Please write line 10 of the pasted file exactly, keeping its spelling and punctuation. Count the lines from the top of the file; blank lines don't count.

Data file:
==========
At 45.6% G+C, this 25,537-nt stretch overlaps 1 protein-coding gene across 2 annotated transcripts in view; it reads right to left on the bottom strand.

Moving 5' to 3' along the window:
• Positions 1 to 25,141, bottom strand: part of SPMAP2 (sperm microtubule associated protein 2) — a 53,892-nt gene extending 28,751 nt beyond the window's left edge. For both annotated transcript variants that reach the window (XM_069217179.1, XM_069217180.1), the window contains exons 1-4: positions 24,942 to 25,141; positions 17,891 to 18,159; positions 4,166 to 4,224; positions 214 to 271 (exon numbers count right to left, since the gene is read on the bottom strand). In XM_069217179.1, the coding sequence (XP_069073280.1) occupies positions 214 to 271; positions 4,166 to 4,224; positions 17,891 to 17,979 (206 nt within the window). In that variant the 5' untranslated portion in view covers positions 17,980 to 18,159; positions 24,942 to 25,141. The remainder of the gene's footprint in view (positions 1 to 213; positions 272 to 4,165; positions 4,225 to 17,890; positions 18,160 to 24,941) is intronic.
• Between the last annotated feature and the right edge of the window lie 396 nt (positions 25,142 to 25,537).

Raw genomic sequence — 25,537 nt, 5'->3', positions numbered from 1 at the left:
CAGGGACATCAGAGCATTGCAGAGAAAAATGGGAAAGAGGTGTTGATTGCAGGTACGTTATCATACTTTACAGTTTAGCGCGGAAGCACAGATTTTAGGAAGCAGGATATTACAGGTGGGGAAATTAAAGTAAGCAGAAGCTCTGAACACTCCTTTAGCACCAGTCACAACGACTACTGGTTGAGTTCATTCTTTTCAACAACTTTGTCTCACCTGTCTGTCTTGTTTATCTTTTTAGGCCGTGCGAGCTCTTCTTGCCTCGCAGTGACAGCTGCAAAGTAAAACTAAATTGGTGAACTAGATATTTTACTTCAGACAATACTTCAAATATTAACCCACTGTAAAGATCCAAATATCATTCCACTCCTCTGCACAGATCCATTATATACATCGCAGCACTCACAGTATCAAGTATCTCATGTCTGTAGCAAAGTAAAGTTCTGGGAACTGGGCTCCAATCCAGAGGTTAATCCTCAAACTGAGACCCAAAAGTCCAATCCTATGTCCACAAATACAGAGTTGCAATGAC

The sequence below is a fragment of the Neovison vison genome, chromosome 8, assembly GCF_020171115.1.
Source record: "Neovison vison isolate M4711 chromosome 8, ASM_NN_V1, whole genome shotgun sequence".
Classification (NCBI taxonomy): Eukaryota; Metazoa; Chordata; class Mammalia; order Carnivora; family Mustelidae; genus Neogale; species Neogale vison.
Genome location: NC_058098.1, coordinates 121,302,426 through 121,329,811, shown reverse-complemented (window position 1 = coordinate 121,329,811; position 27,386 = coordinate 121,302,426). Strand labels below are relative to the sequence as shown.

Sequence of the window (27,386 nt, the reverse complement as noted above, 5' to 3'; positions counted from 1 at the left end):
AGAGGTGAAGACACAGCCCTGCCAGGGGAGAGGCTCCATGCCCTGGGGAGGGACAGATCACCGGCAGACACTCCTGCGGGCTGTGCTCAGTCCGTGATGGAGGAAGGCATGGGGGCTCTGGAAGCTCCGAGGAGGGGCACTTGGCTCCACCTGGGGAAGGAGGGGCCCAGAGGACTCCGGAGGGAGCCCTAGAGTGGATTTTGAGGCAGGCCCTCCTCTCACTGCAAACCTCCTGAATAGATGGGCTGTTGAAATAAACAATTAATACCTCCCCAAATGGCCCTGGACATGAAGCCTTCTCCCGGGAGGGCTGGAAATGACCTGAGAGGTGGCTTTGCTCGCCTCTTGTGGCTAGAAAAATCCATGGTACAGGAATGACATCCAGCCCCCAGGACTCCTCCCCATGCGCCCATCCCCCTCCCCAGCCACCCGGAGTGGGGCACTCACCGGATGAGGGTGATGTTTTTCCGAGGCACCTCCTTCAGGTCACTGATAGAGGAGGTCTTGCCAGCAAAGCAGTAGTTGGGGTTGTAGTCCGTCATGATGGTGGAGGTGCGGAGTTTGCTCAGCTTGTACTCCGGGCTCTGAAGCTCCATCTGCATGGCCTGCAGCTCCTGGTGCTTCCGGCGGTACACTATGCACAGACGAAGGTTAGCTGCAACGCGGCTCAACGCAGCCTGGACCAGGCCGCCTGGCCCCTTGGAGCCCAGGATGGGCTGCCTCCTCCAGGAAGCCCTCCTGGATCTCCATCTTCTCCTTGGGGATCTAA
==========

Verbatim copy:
Genome location: NC_058098.1, coordinates 121,302,426 through 121,329,811, shown reverse-complemented (window position 1 = coordinate 121,329,811; position 27,386 = coordinate 121,302,426). Strand labels below are relative to the sequence as shown.